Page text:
been granted a promotion but unlawfully denied an appropriate pay
increase, the analysis is essentially the same.
less-qualified employees outside her class were promoted.”
v. Ala. Dep't of Transp., 597 F.3d 1160, 1174 (11th Cir. 2010)
These elements are met with the following
evidence: (1) plaintiff is black, and thus a member of a protected
class, Pl.’s Facts ¶ 1; (2) she applied for a job as a Master
Cashier by expressing interest in it to her supervisors, id. ¶¶ 4,
34, 54; and completed the required trainings and tests and was a
competent employee, id. ¶¶ 40-43, 62-65, 68; (3) she was never
promoted; and (4) several white employees, including Kelly Lawrence
and Sarah Blalock, were chosen for the promotion that she sought,
id. ¶¶ 27, 59.
Legitimate, Non-Discriminatory Reason
Defendant meets its initial burden as well. It offers several
non-discriminatory reasons for its decision to leave plaintiff as
a regular cashier throughout her employment.
During the Bascoe
months, defendant says, plaintiff had not yet applied for the
position, or at least, her interest in the position never reached
the ears of Keith Moody, the certifying manager.
Def.’s Facts ¶¶
During the Moore months, plaintiff was not qualified
inappropriate attire, a poor attitude, and a rude demeanor toward
Def.’s Mem. at 18-19.
Regardless of these reasons, or
in addition to them, plaintiff was unqualified during both the
Bascoe and Moore months because, according to defendant’s records,
she did not complete the required training courses until January,
Def.’s Reply at 15.
Finally, by the time the Allison months
rolled around, the company was in financial turmoil, and for that
reason nobody was or could have been promoted.
The final, and most important, step of the inquiry is a
On defendant’s motion for summary judgment, plaintiff
must present “sufficient evidence for a reasonable jury to find
that the employer's asserted non-discriminatory reason was not the
actual reason and that the employer intentionally discriminated
against the employee on the basis of race, color, religion, sex, or
Brady v. Office of Sergeant at Arms, 520 F.3d
490, 494 (D.C. Cir. 2008).
Crucially, the question of whether the
employer was motivated by plaintiff’s race involves peeking into
the mind of the decision-maker, a task which only a jury can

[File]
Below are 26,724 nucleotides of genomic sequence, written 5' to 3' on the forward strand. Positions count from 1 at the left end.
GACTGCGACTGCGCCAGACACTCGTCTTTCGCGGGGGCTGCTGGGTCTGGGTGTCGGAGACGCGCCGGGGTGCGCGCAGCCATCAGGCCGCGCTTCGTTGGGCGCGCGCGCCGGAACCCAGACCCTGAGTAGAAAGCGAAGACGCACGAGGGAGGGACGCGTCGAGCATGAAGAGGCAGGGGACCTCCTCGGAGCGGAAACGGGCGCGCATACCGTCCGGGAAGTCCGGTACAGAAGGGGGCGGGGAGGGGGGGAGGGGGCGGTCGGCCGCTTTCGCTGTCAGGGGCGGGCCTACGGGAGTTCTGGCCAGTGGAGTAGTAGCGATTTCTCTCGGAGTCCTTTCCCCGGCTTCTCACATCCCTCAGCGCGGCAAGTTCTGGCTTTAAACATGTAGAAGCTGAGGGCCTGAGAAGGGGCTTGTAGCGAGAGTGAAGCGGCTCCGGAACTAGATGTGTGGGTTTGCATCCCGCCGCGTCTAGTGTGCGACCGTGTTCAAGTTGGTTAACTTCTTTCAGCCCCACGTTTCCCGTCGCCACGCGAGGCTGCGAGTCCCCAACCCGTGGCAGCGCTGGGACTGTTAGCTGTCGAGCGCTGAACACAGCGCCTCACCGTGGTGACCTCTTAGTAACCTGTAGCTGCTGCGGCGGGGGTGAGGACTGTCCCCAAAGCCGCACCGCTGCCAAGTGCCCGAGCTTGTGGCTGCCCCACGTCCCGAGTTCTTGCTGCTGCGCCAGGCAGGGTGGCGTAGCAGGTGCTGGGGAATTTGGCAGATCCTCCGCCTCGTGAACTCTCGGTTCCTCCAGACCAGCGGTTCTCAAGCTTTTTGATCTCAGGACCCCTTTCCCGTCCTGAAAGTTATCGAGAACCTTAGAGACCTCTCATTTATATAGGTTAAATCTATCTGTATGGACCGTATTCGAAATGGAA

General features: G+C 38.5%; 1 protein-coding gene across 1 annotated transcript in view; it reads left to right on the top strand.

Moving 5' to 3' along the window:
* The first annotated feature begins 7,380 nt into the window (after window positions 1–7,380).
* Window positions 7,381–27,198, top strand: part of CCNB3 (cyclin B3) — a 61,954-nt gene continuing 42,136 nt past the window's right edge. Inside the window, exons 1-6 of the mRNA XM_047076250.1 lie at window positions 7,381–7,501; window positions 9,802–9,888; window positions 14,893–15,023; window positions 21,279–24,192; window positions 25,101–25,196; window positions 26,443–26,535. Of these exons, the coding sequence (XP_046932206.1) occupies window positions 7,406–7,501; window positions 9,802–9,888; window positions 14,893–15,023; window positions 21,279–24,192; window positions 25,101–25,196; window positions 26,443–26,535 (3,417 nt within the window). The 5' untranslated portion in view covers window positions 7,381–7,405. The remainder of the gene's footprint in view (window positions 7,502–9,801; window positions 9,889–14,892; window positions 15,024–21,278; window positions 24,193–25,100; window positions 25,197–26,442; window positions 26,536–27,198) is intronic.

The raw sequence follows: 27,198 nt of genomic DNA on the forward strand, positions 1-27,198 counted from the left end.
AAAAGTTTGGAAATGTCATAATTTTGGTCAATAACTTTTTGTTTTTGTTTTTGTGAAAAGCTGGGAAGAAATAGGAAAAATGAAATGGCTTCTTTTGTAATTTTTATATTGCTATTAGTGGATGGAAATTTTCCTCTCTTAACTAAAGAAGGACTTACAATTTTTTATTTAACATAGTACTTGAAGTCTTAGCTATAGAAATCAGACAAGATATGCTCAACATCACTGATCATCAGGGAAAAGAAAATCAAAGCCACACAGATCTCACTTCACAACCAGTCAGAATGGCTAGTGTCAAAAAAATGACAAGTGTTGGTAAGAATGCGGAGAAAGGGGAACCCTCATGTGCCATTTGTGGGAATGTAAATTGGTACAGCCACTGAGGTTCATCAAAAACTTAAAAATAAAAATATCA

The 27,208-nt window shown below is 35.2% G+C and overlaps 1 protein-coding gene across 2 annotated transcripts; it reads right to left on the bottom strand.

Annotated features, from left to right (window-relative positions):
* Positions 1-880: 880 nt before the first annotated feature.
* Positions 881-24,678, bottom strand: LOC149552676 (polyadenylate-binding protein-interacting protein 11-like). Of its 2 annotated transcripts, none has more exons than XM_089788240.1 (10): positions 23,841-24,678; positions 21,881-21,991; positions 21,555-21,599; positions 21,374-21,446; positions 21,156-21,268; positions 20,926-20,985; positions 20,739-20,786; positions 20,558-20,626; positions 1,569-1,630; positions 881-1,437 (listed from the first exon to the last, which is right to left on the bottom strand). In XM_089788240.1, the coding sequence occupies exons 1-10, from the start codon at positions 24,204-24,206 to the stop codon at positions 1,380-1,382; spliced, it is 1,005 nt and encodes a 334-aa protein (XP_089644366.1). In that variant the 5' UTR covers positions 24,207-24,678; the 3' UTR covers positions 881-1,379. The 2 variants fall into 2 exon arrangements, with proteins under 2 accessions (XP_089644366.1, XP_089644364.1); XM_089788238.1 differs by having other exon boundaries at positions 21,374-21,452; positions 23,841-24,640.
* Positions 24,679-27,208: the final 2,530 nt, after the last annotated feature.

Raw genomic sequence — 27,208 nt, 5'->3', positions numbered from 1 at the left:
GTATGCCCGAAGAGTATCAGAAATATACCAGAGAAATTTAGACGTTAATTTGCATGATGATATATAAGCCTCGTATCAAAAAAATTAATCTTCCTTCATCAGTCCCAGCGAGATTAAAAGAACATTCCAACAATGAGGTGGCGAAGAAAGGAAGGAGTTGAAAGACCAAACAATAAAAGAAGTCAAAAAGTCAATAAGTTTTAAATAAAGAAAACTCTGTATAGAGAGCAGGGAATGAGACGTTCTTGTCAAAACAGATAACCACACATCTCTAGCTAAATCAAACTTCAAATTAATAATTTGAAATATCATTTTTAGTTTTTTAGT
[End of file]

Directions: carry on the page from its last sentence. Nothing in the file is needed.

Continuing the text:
See St. Mary's Honor Ctr. v. Hicks, 509 U.S. 502, 511
(1993) (“[After the parties meet their initial burdens,] the trier
of fact proceeds to decide the ultimate question.”) (emphasis
Frankly, both parties’ cases are fragile when subjected to the
closer inspection of step three of McDonnell Douglas.
for her part, has made a strong case that defendant’s failure to
promote her was callous, blundering, and even dishonest, but has
presented little evidence that race had anything to do with it.
The entirety of her evidence with direct relation to race is one
garden-variety racist joke made by Allison, and one instance of
verbal discipline, unaccompanied by punishment of any kind, for
wearing a hairpiece that violated company policy.
that these were examples of unequal treatment based on race (and
the evidence is at best mixed as to the latter incident), these
incidents were isolated, not pervasive.
Furthermore, if defendant
discriminated based on race, it did so inconsistently.
Two of the
three supervising general managers, Bascoe and Moore, were the same
race as plaintiff.
So too was one of plaintiff’s co-cashiers,
Tellisa Heard, who received the promotion that plaintiff desired.
Pl.’s Facts ¶ 46-47.
And so too were managers elsewhere in the
company, including Jacqueline Hearns, the General Manager that
succeeded Allison, Pl.’s Facts ¶ 73, and Jacqueline McClellan, one
of plaintiff’s trainers/shift managers, Pl.’s Facts ¶¶ 36-37.
Plaintiff’s lack of affirmative evidence, however, is not
fatal to her case. “[I]t is permissible [though not mandatory] for
the trier of fact to infer the ultimate fact of discrimination from
the falsity of the employer's explanation.”
Reeves v. Sanderson
Plumbing Products, Inc., 530 U.S. 133, 147 (2000) (emphasis in
original) (qualifier added for context); see also Alvarez v. Royal
implausibilities, inconsistencies, incoherencies, or contradictions
in the employer's proffered legitimate reasons for its action that
a reasonable factfinder could find them unworthy of credence”)
(quoting Combs v. Plantation Patterns, 106 F.3d 1519, 1538 (11th
So, plaintiff can rest her case entirely on the
inadequacy of defendant’s explanation, rather than the adequacy of
Defendant has certainly provided her the opportunity to
The claim that plaintiff never expressed interest in the
position during the Bascoe months is inconsistent with plaintiff’s
The claim that Moore considered plaintiff
an undeserving employee is based solely on the post hoc testimony
of Moore, a witness of dubious credibility, and is undermined by
other evidence, including abundant evidence that plaintiff’s work
expressed optimism about her promotion throughout his tenure.
claim that plaintiff did not complete the required trainings until
2012 and thus could not have been promoted before that time is